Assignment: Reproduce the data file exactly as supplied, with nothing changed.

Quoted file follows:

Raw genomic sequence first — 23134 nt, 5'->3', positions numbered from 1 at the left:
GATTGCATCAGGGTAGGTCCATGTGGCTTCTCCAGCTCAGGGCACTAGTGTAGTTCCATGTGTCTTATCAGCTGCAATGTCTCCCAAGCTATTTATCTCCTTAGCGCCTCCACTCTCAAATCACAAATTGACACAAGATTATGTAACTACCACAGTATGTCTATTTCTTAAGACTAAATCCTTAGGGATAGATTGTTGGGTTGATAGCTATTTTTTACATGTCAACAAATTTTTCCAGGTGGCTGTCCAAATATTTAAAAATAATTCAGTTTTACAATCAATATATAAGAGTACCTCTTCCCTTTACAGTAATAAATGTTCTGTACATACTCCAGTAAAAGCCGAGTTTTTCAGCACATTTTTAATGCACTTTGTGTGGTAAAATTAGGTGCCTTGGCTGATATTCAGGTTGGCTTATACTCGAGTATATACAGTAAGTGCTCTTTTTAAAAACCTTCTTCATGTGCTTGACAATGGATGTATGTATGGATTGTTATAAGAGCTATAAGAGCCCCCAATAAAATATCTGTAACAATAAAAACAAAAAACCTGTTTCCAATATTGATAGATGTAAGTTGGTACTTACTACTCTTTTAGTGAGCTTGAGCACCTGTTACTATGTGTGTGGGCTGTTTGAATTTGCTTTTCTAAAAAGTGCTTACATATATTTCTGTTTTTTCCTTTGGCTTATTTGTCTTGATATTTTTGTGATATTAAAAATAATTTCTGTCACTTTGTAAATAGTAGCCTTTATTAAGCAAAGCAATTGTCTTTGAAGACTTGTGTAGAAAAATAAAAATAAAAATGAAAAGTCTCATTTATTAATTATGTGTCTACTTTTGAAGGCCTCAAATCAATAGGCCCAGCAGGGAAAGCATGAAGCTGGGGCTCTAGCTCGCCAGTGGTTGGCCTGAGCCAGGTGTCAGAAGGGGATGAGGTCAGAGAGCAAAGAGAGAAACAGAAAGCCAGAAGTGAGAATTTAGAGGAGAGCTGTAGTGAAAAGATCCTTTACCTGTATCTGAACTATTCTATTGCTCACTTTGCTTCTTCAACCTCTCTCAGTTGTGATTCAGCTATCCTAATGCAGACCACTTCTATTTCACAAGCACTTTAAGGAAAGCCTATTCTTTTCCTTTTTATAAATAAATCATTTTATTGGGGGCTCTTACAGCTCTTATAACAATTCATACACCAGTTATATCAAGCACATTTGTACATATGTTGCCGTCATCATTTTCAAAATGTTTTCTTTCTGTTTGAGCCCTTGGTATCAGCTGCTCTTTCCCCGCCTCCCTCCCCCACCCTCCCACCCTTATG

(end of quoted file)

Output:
Raw genomic sequence first — 23134 nt, 5'->3', positions numbered from 1 at the left:
GATTGCATCAGGGTAGGTCCATGTGGCTTCTCCAGCTCAGGGCACTAGTGTAGTTCCATGTGTCTTATCAGCTGCAATGTCTCCCAAGCTATTTATCTCCTTAGCGCCTCCACTCTCAAATCACAAATTGACACAAGATTATGTAACTACCACAGTATGTCTATTTCTTAAGACTAAATCCTTAGGGATAGATTGTTGGGTTGATAGCTATTTTTTACATGTCAACAAATTTTTCCAGGTGGCTGTCCAAATATTTAAAAATAATTCAGTTTTACAATCAATATATAAGAGTACCTCTTCCCTTTACAGTAATAAATGTTCTGTACATACTCCAGTAAAAGCCGAGTTTTTCAGCACATTTTTAATGCACTTTGTGTGGTAAAATTAGGTGCCTTGGCTGATATTCAGGTTGGCTTATACTCGAGTATATACAGTAAGTGCTCTTTTTAAAAACCTTCTTCATGTGCTTGACAATGGATGTATGTATGGATTGTTATAAGAGCTATAAGAGCCCCCAATAAAATATCTGTAACAATAAAAACAAAAAACCTGTTTCCAATATTGATAGATGTAAGTTGGTACTTACTACTCTTTTAGTGAGCTTGAGCACCTGTTACTATGTGTGTGGGCTGTTTGAATTTGCTTTTCTAAAAAGTGCTTACATATATTTCTGTTTTTTCCTTTGGCTTATTTGTCTTGATATTTTTGTGATATTAAAAATAATTTCTGTCACTTTGTAAATAGTAGCCTTTATTAAGCAAAGCAATTGTCTTTGAAGACTTGTGTAGAAAAATAAAAATAAAAATGAAAAGTCTCATTTATTAATTATGTGTCTACTTTTGAAGGCCTCAAATCAATAGGCCCAGCAGGGAAAGCATGAAGCTGGGGCTCTAGCTCGCCAGTGGTTGGCCTGAGCCAGGTGTCAGAAGGGGATGAGGTCAGAGAGCAAAGAGAGAAACAGAAAGCCAGAAGTGAGAATTTAGAGGAGAGCTGTAGTGAAAAGATCCTTTACCTGTATCTGAACTATTCTATTGCTCACTTTGCTTCTTCAACCTCTCTCAGTTGTGATTCAGCTATCCTAATGCAGACCACTTCTATTTCACAAGCACTTTAAGGAAAGCCTATTCTTTTCCTTTTTATAAATAAATCATTTTATTGGGGGCTCTTACAGCTCTTATAACAATTCATACACCAGTTATATCAAGCACATTTGTACATATGTTGCCGTCATCATTTTCAAAATGTTTTCTTTCTGTTTGAGCCCTTGGTATCAGCTGCTCTTTCCCCGCCTCCCTCCCCCACCCTCCCACCCTTATG